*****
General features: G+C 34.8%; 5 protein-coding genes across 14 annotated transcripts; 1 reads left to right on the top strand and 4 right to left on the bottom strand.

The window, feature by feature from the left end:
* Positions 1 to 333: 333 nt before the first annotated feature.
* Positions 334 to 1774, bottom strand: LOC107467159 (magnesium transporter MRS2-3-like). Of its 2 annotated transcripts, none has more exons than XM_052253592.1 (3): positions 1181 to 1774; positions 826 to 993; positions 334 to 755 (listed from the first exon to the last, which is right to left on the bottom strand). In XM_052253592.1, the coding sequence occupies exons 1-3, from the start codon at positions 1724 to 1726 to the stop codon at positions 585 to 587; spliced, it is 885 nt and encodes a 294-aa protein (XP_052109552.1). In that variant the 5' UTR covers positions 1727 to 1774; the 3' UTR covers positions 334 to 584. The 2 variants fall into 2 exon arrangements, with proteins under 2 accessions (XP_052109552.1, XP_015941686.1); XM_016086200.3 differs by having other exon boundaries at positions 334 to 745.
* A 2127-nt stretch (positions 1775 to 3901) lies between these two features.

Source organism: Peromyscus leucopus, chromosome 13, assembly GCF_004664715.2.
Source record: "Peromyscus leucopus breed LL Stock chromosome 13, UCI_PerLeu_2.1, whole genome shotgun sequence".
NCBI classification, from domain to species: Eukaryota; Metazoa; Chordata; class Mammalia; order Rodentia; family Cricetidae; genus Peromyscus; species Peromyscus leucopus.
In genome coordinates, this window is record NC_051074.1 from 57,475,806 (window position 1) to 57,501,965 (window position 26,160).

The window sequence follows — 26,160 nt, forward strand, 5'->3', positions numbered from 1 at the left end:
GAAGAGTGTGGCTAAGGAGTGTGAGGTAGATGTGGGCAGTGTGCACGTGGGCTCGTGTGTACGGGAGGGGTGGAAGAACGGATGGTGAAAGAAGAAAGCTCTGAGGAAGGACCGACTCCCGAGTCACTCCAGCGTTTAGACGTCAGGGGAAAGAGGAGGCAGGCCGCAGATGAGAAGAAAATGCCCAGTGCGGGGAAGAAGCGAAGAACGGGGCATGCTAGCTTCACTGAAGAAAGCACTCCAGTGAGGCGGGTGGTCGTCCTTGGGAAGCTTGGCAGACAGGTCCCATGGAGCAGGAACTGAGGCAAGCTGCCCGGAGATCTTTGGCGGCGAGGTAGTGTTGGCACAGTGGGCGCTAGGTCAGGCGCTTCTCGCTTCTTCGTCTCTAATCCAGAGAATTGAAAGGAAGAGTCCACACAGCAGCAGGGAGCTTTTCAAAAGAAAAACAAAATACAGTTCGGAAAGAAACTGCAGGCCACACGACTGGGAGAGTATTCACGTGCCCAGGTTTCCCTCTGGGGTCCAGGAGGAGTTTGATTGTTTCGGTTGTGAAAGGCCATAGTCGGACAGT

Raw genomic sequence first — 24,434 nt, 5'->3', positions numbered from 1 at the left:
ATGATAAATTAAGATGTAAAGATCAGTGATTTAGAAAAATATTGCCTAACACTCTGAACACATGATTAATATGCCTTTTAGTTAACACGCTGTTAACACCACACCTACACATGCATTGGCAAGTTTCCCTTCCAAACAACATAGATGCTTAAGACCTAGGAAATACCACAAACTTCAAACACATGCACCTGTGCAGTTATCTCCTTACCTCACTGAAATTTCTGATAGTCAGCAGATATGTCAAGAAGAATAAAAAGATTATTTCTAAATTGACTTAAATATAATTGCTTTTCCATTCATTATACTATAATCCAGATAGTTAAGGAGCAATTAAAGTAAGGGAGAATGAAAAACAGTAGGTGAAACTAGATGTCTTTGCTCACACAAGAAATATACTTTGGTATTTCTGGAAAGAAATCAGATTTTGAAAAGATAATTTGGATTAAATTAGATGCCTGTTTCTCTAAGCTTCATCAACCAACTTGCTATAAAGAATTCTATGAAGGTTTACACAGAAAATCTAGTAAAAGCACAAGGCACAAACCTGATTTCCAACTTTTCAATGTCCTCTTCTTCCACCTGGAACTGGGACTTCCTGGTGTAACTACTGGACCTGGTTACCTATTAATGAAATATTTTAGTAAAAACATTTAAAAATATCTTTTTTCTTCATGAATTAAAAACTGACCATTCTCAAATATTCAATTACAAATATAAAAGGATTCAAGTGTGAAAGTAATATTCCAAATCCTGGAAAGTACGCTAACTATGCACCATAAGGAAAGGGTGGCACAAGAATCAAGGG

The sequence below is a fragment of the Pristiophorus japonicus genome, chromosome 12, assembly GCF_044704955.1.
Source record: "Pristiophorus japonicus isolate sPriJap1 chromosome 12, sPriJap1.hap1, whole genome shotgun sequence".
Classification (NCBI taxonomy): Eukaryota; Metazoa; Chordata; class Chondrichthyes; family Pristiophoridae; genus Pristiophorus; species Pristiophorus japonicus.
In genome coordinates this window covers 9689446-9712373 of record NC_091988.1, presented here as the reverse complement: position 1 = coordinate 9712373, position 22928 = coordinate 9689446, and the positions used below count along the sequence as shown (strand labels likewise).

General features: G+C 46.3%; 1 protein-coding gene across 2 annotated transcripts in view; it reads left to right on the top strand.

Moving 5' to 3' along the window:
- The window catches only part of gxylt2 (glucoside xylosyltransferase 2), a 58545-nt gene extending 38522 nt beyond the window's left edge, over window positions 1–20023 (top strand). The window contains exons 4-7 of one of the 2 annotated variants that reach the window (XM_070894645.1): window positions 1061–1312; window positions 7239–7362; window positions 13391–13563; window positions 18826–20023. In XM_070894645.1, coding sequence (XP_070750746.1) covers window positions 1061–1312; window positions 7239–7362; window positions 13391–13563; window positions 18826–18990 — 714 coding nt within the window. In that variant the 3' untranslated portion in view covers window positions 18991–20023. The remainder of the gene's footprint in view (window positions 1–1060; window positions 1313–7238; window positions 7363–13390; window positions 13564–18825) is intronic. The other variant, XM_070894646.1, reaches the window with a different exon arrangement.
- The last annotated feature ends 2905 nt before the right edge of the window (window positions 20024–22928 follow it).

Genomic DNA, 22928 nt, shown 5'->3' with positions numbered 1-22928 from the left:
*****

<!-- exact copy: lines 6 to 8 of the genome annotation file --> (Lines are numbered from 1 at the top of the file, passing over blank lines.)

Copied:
Source organism: Peromyscus leucopus, chromosome 13, assembly GCF_004664715.2.
Source record: "Peromyscus leucopus breed LL Stock chromosome 13, UCI_PerLeu_2.1, whole genome shotgun sequence".
NCBI classification, from domain to species: Eukaryota; Metazoa; Chordata; class Mammalia; order Rodentia; family Cricetidae; genus Peromyscus; species Peromyscus leucopus.